No more T-shirts

In the weeks since I’ve been working from home, this is what my “work” shirts have looked like after I’m done folding laundry.

Change is on the way.

For 78 of the past 83 weekdays, I have been a soldier in the army of nonessential workers – stationed in our home offices during the so-called war against the coronavirus. I took some vacation time on the remaining days.

If all goes as planned, I get to return to work in my real office on Monday. That means I have two days left in the home office. As an extrovert, I’m pretty happy about this. For the first several weeks of the pandemic, we were all home together. My wife, Janet, was working from home. My stepchildren were finishing their senior years in college and high school, respectively, from their bedrooms. And the college kid’s boyfriend was here for a few weeks, too.

Eventually, the two college kids went back to their university town for the rest of the summer. The high school kid graduated and started working for the summer. Janet started a new job and is no longer working from home. For most of the day the past few weeks, that has left me home alone. So I’m really eager to work around other people again.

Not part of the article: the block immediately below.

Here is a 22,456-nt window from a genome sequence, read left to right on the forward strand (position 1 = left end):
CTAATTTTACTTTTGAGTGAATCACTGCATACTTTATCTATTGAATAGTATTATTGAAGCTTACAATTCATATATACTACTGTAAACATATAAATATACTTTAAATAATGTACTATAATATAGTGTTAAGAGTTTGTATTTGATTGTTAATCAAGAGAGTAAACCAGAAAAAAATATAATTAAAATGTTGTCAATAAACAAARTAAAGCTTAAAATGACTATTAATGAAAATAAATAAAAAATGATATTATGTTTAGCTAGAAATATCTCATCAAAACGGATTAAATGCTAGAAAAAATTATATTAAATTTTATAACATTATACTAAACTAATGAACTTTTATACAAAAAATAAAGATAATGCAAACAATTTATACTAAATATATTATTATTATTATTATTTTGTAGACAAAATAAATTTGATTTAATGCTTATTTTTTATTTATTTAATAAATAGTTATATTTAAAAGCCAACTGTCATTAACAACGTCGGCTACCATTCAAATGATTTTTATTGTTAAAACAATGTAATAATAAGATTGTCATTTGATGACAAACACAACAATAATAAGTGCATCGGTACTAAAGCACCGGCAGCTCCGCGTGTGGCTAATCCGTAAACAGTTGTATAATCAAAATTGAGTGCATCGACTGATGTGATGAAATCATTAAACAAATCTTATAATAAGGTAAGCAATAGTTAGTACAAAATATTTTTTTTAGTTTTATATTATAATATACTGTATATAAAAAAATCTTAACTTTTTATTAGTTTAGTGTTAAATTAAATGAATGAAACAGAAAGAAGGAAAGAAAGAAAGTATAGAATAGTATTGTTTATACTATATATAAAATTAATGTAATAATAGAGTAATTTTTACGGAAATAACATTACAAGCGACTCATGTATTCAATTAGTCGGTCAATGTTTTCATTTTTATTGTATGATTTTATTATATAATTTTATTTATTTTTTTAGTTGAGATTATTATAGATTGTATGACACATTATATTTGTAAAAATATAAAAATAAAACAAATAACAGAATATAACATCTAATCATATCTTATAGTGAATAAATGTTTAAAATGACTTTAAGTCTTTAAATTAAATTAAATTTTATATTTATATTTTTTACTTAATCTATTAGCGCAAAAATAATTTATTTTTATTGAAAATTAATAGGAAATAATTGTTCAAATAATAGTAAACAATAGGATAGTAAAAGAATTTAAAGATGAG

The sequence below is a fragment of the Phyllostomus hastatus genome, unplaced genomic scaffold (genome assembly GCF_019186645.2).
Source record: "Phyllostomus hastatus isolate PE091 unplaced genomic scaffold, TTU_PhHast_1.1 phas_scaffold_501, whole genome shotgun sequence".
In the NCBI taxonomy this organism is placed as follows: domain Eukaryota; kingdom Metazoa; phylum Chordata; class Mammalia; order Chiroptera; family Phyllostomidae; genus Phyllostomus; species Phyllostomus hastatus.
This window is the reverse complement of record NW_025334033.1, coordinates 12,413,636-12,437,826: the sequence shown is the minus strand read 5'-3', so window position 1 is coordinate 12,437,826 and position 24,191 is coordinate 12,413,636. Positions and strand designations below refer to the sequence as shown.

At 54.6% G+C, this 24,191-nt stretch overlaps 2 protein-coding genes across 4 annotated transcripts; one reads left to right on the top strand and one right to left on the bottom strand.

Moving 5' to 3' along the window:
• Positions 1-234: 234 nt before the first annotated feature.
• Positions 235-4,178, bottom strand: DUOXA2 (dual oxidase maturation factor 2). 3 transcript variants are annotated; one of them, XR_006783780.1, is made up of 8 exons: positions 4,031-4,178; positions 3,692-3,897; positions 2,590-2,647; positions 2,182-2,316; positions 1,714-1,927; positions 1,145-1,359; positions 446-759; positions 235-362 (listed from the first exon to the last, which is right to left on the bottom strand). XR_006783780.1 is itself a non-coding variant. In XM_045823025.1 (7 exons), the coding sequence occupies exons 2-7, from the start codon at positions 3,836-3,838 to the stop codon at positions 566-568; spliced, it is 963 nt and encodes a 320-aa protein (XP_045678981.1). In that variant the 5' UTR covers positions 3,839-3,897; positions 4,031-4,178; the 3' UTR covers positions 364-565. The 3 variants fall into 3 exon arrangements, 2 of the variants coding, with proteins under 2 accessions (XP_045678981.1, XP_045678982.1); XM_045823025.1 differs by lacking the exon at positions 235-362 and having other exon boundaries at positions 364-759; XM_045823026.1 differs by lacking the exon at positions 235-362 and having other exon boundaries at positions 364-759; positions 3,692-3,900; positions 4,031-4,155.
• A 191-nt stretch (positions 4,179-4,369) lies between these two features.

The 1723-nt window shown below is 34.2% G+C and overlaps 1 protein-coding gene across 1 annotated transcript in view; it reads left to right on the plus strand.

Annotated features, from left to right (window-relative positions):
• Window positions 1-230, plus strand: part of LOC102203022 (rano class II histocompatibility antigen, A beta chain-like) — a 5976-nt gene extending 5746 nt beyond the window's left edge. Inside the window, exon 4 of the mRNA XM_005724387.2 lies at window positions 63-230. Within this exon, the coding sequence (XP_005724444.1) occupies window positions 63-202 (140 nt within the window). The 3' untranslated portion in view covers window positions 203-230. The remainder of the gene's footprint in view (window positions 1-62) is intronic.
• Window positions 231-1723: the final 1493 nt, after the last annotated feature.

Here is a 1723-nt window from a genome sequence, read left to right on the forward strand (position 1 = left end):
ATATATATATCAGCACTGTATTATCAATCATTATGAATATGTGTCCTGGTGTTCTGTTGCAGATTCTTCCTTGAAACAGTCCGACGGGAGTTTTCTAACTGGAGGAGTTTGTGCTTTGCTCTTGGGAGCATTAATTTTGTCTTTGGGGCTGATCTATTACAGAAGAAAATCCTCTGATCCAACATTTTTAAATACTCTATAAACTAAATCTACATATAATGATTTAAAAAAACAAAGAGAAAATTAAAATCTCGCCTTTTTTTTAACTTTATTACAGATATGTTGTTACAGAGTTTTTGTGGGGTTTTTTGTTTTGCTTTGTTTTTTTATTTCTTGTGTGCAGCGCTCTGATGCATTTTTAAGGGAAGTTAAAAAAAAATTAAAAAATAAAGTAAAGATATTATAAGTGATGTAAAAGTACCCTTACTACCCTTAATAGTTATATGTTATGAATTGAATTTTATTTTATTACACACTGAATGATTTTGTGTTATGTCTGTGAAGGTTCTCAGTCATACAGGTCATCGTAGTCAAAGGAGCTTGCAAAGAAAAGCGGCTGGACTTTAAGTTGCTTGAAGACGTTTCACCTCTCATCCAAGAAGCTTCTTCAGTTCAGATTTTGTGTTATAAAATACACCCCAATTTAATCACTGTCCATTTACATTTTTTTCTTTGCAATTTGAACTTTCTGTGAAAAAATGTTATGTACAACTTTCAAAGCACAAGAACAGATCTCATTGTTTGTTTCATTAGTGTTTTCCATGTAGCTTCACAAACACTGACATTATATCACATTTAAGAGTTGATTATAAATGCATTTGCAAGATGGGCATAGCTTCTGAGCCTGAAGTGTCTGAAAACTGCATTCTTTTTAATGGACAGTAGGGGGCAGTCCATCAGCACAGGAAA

There will, however, be a downside. In the first few days of working from home back in March, I dressed to go to work the same as I would have if I’d made the 30-minute commute to my workplace. That didn’t last very long. In no time at all, I was wearing nothing but shorts and T-shirts every day. In fact, I wore pants for the first time all summer just last week when I went to a friend’s funeral on Friday and my stepson’s high school graduation ceremony on Sunday.

Come Monday, I’ll have to break out pants and shirts with collars. I hope they will all still fit.